Four UNH students have received National Science Foundation Graduate Research Fellowships, given to students pursuing master's and doctoral degrees in science, technology, engineering and mathematics. Considered one of the foremost awards in the STEM fields, the five-year fellowship includes three years of financial support, with an annual stipend and tuition allowance.
In 2020, the National Science Foundation received over 13,000 applications for the graduate research awards and made approximately 2,000 offers to qualified students. UNH recipients include Morgan Saidel ’21 and Evan England ’21 and UNH graduate students Aliya Caldwell and David Heit. Graduating seniors Audrey Coleman ’21 and Tan Dao ’21, both physics majors, were awarded honorable mentions.
Morgan Saidel ’21 received her bachelor’s in physics in December and plans to attend the California Institute of Technology to pursue a Ph.D. in planetary science with a focus on exoplanets and planets in our solar system.
“Something that has always drawn me to planetary astronomy is the way it combines biology, chemistry and physics to understand how these planets and their atmospheres have evolved,” says Saidel. “With this grant I can continue to explore this multidisciplinary research while continuing to strive towards answering the question: Is life out there in the universe?”
Saidel first worked with professor Mark McConnell, researching high energy astrophysics. After that initial experience, he encouraged Saidel to pivot focus and explore her original childhood love of astronomy, setting the path for her current research and graduate school plans.
“I originally became interested in astronomy and astrophysics after watching 'Star Wars' as a little girl,” says Saidel. “I found myself enraptured by the different planets, by the jungle moons, desert planets, and icy worlds.”
An NSF Research Experience for Undergraduates (REU) at Cornell University provided the foundation for her current research on the development and progression of Martian dust storms.
Evan England ’21 is finishing their bachelor’s degree with a sociology major this May. But they aren't going anywhere. They are excited to begin the master’s program in sociology right here at UNH this fall.
A non-traditional student who explored a number of careers before beginning undergraduate work, England has found passion and focus in the social sciences and gender studies.
England’s graduate research will examine the LGBTQ inclusiveness of reproductive and sexual health services in a state-representative sample of 65 clinics throughout New Hampshire.
“These services, often referred to as ‘women’s’ health, can be alienating for transgender, transmasculine and non-binary people who need supportive access to these potentially life-saving screenings, treatments and counseling services,” says England.
“I hope that my research will provide important insight into LGBTQ+ inequality, gendered healthcare and impacts by rural or urban location,” they say, “and may help to reform healthcare delivery on the local, state and national levels.”
England’s award will give them the freedom and resources to address contemporary social issues head-on, they say, adding, “I also feel that, by awarding me this fellowship, the National Science Foundation is letting the country know that social research is a valuable and important element of STEM.”
Aliya Caldwell studies the prey selection by seabirds to understand their value as fisheries monitors and predictors. In particular, her work focuses on common terns in the Gulf of Maine and their prey, small fishes of both ecological and economic importance.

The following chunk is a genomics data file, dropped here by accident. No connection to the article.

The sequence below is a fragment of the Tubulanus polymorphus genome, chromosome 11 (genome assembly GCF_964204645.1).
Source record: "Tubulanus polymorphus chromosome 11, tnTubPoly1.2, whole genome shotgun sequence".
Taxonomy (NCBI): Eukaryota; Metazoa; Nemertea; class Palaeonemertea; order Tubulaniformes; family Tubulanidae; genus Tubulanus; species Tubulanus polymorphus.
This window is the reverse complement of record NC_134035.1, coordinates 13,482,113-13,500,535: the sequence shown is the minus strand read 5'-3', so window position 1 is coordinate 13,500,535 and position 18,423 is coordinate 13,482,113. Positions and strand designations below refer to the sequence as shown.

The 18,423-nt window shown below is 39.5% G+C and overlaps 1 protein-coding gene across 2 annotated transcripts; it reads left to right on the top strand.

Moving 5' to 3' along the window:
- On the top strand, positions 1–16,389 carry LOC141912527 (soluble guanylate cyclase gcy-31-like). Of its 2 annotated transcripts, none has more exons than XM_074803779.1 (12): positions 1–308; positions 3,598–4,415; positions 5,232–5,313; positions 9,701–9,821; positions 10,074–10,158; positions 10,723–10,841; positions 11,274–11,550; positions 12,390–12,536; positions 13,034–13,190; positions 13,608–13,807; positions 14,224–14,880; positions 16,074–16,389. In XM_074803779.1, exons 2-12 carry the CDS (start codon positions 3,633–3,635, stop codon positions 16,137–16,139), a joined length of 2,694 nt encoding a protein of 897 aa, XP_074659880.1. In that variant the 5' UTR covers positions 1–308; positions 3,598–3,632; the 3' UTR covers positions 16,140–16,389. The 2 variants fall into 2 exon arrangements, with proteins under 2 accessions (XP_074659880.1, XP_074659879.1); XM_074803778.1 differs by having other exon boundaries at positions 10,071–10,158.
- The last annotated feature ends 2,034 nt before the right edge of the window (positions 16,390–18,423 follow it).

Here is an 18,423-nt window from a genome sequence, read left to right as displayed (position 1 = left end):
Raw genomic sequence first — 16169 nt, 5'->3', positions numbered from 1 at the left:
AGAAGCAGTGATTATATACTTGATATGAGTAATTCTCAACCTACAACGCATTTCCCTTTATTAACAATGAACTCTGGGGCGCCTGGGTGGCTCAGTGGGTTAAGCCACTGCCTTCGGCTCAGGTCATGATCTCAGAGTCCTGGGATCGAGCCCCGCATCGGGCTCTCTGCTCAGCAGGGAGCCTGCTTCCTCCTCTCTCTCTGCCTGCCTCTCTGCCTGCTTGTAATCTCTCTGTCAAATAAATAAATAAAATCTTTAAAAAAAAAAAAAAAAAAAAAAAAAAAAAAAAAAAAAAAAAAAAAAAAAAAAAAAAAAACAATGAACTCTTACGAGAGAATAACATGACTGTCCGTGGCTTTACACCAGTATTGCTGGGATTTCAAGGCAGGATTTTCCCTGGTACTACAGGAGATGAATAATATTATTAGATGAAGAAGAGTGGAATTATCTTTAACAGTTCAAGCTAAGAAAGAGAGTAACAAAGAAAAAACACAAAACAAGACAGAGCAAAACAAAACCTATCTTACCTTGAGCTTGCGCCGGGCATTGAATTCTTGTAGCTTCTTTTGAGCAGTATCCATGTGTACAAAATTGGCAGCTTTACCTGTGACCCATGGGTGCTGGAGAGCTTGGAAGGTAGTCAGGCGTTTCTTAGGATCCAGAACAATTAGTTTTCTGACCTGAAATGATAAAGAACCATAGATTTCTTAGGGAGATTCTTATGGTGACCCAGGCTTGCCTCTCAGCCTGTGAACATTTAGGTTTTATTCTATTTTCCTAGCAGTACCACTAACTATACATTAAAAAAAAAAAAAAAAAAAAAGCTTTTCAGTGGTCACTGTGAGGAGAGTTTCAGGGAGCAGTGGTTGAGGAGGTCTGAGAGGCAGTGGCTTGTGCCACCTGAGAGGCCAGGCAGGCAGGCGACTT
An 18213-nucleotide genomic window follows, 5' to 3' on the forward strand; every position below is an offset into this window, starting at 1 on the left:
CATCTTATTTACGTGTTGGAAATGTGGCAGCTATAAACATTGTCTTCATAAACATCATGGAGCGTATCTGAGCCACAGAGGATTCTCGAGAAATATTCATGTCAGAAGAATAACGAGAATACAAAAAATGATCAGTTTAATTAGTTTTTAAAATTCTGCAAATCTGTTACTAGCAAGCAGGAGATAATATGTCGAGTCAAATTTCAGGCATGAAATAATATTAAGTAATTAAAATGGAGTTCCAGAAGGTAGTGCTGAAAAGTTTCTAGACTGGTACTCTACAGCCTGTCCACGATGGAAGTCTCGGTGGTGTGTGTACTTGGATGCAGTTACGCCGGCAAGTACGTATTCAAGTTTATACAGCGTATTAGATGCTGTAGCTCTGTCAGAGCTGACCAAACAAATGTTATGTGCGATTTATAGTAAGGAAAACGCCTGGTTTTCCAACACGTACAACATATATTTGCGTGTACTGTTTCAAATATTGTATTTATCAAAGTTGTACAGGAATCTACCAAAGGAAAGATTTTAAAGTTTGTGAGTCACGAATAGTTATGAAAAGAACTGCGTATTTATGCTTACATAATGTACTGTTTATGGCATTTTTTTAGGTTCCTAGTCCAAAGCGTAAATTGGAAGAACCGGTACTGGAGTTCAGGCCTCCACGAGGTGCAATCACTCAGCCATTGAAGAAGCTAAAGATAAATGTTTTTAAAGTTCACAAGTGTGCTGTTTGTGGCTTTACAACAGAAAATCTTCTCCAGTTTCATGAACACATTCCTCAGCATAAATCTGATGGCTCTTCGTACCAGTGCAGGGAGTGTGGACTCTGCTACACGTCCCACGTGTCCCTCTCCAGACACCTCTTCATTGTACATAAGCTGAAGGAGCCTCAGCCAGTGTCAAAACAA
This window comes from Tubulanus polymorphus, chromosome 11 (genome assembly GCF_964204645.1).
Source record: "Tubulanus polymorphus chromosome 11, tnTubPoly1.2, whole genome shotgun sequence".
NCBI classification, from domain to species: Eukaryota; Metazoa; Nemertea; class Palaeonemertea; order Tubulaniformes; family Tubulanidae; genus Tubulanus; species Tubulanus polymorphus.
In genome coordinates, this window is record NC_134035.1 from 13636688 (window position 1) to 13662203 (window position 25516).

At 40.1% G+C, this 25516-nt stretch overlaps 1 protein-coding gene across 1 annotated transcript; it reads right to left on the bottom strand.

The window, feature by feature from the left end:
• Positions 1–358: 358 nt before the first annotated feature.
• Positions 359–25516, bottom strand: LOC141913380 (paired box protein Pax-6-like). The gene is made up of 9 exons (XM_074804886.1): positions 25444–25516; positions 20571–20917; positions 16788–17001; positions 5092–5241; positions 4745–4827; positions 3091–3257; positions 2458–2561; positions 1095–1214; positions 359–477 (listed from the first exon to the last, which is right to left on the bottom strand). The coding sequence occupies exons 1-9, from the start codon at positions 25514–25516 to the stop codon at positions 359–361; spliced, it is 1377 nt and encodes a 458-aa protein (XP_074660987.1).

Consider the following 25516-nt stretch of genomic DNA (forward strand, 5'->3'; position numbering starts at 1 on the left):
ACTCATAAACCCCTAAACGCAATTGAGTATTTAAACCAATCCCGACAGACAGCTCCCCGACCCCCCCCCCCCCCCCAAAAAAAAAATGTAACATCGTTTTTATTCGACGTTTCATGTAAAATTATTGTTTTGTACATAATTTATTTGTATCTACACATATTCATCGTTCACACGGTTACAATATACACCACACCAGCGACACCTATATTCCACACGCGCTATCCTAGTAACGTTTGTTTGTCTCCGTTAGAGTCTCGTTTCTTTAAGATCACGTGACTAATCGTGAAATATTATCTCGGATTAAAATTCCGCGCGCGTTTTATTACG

“The terns prey on young fishes before they are recruited into fisheries as adults, so I am trying to understand how the birds select those individuals from the environment — for example, do they prey selectively on certain species and sizes of fish — so that I can understand how tern diet might be used for monitoring and predicting fisheries.”
As an undergraduate at Rutgers University, Caldwell spent the past three summers doing research in the Gulf of Maine, primarily on plastic ingestion by seabirds in the system.
“I’ve been working on understanding how seabirds might be used as monitors of plastic pollution, so it was a natural switch to start thinking about how they could be used to understand fish populations,” she says.
After receiving her master's in marine biology, Caldwell says that with the receipt of the NSF graduate award she will transition into a Ph.D. program. Her goal is to pursue a post-doctoral position and continue her research on movement and trophic ecology in marine systems.
David Heit is pursuing his master's degree in natural resources and the environment. His research at UNH follows work he did as an undergraduate at Michigan State University examining the conceptual frameworks used to understand animal movement.
“Studying animal movement usually requires advanced quantitative models, each with several implicit and explicit assumptions. My research looks at how current research into animal movement may not adequately account for highly influential variables like topography and the scale of data collection,” Heit says. “For my thesis, I am investigating how spatial scale impacts analysis of habitat selection of white-tailed deer in Missouri.”
Heit says he has become increasingly fascinated with scientists who study nature, noting the work of analyzing and quantifying animal behavior takes many conscious and unconscious choices on behalf of the researcher, on what data to use or what statistical method to apply.
“My goal for my research here at UNH and beyond is to investigate these choices to see if they deliver the same accurate and meaningful insights into the natural world that we think they do,” he says.
Heit plans to pursue a Ph.D. in wildlife ecology, continue to study animal movement and eventually become a faculty researcher.